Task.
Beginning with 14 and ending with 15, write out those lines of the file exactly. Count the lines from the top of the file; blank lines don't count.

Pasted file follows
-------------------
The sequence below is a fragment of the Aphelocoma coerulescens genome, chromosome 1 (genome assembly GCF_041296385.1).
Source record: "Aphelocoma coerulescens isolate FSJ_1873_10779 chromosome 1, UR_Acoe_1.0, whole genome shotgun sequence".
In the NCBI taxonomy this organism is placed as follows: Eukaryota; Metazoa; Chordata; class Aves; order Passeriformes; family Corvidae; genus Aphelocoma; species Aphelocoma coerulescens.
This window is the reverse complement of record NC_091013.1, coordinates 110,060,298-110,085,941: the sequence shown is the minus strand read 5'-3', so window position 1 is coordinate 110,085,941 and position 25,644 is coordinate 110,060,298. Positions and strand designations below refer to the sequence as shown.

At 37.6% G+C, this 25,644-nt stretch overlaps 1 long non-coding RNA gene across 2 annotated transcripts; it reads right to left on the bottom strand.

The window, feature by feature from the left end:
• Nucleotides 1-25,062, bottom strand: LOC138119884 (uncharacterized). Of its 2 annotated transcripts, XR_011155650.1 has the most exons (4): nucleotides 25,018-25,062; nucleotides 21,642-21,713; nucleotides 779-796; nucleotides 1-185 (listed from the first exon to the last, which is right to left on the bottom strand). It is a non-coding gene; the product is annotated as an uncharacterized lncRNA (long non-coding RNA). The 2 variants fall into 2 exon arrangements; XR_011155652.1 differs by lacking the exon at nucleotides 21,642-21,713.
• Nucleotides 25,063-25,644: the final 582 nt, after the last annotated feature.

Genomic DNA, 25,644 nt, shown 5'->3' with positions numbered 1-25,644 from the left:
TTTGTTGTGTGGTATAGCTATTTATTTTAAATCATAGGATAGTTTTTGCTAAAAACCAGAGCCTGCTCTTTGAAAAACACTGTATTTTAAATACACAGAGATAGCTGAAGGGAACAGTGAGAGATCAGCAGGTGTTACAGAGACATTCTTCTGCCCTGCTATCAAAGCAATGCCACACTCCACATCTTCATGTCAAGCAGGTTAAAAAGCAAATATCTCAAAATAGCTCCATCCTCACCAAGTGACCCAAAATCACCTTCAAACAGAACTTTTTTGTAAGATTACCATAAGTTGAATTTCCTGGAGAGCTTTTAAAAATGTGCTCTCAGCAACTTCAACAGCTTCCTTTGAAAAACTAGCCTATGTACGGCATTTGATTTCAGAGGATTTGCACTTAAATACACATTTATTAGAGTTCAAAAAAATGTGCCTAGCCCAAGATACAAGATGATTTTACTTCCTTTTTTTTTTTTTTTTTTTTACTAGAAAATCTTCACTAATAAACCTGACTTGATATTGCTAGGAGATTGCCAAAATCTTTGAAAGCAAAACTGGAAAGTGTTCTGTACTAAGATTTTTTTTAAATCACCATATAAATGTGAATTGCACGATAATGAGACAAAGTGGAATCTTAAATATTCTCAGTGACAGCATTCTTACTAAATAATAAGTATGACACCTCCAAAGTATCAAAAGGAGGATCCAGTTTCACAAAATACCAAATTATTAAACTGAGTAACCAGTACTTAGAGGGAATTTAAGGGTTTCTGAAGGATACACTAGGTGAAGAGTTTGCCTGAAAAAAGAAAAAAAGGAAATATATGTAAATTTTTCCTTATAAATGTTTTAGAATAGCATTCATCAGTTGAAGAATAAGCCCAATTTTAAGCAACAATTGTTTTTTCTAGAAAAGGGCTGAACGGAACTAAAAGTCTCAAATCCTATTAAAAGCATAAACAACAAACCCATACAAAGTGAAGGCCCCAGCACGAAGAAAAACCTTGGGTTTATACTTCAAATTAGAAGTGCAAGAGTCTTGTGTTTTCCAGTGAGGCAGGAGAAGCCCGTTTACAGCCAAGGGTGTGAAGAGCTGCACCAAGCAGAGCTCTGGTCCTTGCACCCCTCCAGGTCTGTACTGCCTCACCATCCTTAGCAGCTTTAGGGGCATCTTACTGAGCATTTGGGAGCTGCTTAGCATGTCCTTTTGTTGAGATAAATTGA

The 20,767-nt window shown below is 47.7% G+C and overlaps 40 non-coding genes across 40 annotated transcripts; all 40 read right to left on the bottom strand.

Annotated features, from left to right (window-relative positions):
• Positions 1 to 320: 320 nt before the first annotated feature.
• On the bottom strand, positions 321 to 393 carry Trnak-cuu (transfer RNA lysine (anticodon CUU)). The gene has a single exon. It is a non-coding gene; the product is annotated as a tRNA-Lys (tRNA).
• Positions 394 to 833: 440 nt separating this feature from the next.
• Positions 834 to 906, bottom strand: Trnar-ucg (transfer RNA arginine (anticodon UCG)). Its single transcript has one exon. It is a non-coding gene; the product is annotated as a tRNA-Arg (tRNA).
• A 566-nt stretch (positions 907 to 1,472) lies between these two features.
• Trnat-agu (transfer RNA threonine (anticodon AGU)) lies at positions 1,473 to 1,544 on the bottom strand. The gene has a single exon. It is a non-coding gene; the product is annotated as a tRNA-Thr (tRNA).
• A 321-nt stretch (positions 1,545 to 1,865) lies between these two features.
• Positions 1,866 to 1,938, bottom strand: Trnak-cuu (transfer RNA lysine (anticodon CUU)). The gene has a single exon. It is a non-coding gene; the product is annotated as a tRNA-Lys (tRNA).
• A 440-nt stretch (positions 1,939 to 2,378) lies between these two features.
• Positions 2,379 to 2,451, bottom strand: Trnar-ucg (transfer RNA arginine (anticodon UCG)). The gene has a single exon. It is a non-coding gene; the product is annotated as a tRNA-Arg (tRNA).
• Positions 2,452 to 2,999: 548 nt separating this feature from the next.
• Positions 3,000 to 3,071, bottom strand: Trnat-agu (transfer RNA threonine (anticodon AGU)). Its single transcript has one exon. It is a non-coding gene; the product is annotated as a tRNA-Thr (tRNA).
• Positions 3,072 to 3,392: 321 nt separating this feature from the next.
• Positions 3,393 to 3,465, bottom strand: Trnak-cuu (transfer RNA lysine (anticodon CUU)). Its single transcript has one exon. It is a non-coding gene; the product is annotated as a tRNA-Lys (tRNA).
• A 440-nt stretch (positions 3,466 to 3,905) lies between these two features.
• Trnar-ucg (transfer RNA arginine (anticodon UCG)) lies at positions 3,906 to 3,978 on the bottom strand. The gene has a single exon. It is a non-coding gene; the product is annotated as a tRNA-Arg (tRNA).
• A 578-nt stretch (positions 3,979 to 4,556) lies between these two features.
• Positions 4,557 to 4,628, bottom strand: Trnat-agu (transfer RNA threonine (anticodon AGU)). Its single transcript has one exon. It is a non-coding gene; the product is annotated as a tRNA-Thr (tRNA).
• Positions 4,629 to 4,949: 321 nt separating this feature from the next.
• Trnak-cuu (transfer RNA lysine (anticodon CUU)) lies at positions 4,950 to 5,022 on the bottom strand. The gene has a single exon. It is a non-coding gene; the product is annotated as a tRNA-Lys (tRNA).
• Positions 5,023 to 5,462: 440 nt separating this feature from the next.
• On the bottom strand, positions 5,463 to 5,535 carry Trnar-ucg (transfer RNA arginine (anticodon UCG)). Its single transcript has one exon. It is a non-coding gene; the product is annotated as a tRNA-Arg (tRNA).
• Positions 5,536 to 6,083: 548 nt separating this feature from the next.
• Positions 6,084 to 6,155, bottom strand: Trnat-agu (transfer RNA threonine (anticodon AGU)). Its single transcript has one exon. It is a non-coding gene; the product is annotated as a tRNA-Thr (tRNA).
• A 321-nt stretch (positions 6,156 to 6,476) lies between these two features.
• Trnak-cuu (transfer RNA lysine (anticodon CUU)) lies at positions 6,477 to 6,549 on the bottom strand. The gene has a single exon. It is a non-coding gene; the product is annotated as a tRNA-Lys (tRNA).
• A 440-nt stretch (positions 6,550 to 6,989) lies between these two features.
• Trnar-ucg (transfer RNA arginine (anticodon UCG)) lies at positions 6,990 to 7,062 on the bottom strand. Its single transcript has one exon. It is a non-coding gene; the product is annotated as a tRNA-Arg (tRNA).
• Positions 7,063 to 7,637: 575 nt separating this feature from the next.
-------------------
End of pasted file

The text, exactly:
• On the bottom strand, positions 321 to 393 carry Trnak-cuu (transfer RNA lysine (anticodon CUU)). The gene has a single exon. It is a non-coding gene; the product is annotated as a tRNA-Lys (tRNA).
• Positions 394 to 833: 440 nt separating this feature from the next.